Playing golf is a wonderful experience best understood by the fraternity of players who have enjoyed it for many years. In the past, most of these players would play an 18 hole course given the choice, and most would try to find the best 18 hole course in their area that they could afford. Times have changed for these same people who now have less time and a lot less money than before, and as a consequence their views have changed as well regarding the type of courses they would play. On the other side of the golf world are the beginning players who seek any golf course that is convenient to them in order to pursue their new interest. Like the veteran players, the beginners probably have less time and less money to devote to their new hobby and this defines their view of the type of courses they would play as well. Interestingly, there may be a convergence of these two polar opposites of the golf world at the same golfing facility and the savvy golf course owner should be looking to make accommodations for both.
Without question, most golfers are interested in golf courses that are well maintained (specifically the greens), have reasonable green fees, and aren’t plagued by slow play. That is a tall order to fill for some courses, but accomplishing those three goals can help a golf course attract the most customers. There are other virtues worth striving for that are needed to make any golf course attractive to the beginning golf, the familiar golfer, and every type of golfer in between.
Every golf course should be designed to fit in with the site’s natural features. This can be the distinguishing feature separating it from other local courses. Taking this approach could mean the number of holes may be less than 18, or it may allow for 18 holes, but at an overall playing distance much less than what is considered average today. The golf course with fewer holes that fits in well with the land by preserving the natural features may be more attractive than a course that obliterates the land’s natural features while trying to meet the “rule” of 18 holes. What if the land is featureless? This is a delicate subject to discuss because in our experiences land deemed featureless has in fact proven to have many wonderful and subtle features worth preserving and incorporating into the design of the course. If the land is truly featureless, maybe a distressed site abused by previous development, there may be a strategy worth exploring. If the golf course land is within a developing area then let the bulk earth movers deposit their excess soil and shape and misshape the soil in any way they see fit. At the appropriate time the architect can visit the site and see what kind of golf course can be found on the “naturally” man made site. This approach certainly takes a leap of faith but it could result in an intriguing layout not possible with a more conventional approach.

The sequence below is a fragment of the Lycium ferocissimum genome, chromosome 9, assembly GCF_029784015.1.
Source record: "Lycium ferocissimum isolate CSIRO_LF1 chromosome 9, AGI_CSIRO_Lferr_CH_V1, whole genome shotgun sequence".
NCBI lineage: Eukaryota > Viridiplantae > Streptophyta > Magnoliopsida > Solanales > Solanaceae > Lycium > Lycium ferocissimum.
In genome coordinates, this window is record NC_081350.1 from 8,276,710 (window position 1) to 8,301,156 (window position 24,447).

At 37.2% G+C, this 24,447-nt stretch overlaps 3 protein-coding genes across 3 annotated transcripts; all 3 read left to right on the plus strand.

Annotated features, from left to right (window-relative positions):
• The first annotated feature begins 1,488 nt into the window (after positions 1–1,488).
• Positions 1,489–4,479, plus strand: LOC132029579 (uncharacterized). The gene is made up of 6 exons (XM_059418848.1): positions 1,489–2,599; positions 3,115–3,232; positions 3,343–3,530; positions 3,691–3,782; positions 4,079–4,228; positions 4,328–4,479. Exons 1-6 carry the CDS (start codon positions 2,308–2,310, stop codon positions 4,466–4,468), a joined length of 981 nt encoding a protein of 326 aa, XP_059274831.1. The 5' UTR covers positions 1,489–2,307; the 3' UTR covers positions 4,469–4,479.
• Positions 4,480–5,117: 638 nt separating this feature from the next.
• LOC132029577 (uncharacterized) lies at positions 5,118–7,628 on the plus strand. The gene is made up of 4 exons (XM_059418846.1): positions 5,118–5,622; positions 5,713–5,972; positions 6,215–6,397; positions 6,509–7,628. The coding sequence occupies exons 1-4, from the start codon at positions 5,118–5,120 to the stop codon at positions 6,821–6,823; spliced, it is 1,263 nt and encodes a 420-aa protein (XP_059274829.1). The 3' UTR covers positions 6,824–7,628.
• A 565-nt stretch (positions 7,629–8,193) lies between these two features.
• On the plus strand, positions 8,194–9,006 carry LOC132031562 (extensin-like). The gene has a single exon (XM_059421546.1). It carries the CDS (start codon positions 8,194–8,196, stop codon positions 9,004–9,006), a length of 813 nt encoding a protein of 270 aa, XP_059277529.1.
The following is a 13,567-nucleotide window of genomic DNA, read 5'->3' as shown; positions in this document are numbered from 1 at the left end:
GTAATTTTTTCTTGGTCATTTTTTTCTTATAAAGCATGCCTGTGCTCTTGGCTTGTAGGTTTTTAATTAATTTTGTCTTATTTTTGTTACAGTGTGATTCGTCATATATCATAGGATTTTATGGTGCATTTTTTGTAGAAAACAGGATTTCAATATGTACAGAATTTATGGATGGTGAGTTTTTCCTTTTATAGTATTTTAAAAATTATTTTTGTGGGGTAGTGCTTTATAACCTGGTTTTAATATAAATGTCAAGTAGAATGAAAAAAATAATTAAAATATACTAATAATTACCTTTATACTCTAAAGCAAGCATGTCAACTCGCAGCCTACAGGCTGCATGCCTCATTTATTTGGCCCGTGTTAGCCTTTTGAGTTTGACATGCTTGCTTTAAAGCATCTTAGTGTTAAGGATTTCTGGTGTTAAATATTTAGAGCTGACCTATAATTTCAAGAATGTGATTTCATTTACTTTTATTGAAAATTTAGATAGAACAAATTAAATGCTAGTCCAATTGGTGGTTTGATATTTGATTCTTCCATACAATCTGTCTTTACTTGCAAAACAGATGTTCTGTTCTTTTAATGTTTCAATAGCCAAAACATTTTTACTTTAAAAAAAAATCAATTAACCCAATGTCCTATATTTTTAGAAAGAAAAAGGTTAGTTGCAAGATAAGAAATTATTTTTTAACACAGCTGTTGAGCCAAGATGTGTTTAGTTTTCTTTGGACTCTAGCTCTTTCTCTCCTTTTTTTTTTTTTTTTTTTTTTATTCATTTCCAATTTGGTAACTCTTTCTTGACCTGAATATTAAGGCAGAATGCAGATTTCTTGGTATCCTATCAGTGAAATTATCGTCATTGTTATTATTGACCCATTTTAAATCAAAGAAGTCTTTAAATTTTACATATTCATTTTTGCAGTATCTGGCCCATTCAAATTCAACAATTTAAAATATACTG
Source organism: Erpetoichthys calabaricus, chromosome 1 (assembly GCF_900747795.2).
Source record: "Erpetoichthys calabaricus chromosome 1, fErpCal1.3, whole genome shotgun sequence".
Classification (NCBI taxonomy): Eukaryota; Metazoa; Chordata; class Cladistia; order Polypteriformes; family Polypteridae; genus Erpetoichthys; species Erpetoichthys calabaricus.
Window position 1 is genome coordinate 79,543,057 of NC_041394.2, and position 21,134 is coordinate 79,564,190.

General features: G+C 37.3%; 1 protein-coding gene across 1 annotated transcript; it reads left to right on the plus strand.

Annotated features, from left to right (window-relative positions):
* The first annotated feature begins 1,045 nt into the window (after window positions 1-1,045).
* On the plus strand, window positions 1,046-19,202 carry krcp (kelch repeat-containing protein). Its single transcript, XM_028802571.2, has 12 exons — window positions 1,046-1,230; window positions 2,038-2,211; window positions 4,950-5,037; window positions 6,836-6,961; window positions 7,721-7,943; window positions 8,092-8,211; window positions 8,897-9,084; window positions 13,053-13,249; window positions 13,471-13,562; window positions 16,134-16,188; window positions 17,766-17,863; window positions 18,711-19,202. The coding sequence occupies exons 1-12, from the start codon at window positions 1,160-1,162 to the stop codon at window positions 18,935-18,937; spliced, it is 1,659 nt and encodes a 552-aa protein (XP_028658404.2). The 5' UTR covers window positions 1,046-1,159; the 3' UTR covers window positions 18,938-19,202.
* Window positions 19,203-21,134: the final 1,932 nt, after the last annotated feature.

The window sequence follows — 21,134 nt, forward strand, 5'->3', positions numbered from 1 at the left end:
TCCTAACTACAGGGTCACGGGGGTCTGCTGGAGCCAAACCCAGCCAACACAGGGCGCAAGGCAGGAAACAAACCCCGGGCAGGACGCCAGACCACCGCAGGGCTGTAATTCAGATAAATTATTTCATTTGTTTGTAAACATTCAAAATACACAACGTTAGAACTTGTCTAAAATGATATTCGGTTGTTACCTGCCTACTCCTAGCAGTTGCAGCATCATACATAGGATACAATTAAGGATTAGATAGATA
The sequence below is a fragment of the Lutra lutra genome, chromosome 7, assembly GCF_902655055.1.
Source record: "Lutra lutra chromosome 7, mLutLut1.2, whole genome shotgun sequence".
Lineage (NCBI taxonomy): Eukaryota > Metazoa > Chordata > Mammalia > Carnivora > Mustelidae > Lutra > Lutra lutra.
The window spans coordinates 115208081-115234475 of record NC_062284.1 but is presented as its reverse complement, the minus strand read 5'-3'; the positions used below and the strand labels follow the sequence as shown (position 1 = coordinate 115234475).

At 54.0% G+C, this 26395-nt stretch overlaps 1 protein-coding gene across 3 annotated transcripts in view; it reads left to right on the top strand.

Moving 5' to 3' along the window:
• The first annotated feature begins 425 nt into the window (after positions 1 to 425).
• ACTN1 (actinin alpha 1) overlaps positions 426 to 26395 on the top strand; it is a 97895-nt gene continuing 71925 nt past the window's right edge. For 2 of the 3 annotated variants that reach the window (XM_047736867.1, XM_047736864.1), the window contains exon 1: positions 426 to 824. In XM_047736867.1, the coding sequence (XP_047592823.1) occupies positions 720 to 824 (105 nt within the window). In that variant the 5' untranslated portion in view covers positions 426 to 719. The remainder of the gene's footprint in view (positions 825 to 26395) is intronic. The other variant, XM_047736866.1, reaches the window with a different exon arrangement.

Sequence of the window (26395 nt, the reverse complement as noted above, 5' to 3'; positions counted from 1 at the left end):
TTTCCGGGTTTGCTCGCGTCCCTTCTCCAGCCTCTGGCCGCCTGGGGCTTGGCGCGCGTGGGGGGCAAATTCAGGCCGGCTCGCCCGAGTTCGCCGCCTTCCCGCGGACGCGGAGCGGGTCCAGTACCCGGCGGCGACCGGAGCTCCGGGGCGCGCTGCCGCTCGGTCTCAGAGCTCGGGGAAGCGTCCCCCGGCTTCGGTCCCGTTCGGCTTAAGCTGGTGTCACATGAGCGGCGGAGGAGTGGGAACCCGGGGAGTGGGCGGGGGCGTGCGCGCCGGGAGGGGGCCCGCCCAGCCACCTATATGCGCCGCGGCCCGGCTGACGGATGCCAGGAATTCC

For the golfers fewer holes means it takes less time to play, and costs less money to play. These benefits can be attractive to many golfers. But in many communities the most successful golf course will provide golf holes with a heightened standard of strategy and interest which will be attractive to golfers of all abilities. Golf holes with interesting natural features, and more importantly, with exciting strategic challenges can make any golfer forget the number of holes. Fewer holes are not the only feature that may prove attractive to all golfers. Shorter courses help the better player fine tune their short game; shorter courses can be less intimidating to the beginning player; and, shorter courses with variety, like a hole or two that can play as a par 3 one time and a par 4 the next time, and holes that captivate and challenge golfers with intriguing strategic qualities can make a golf course the most attractive alternative in many golfing communities. For the developers fewer holes means construction and maintenance costs are lower. For communities fewer holes means less demand on local water resources and less of an impact on local natural features.
The position of the golf course property within the community is another important matter that deserves a post devoted to it. But, it is important to leave this post with the declaration that any golf course would do well to be integrated within the boundaries of a community, within walking distance of many of its residence so that it can be regarded as an indispensable feature within the community. Less important are the number of holes and the length of the course; more important is a golf course that locals support and in a sense take “ownership” of the course as a source of pride and source of indispensable joy in their lives.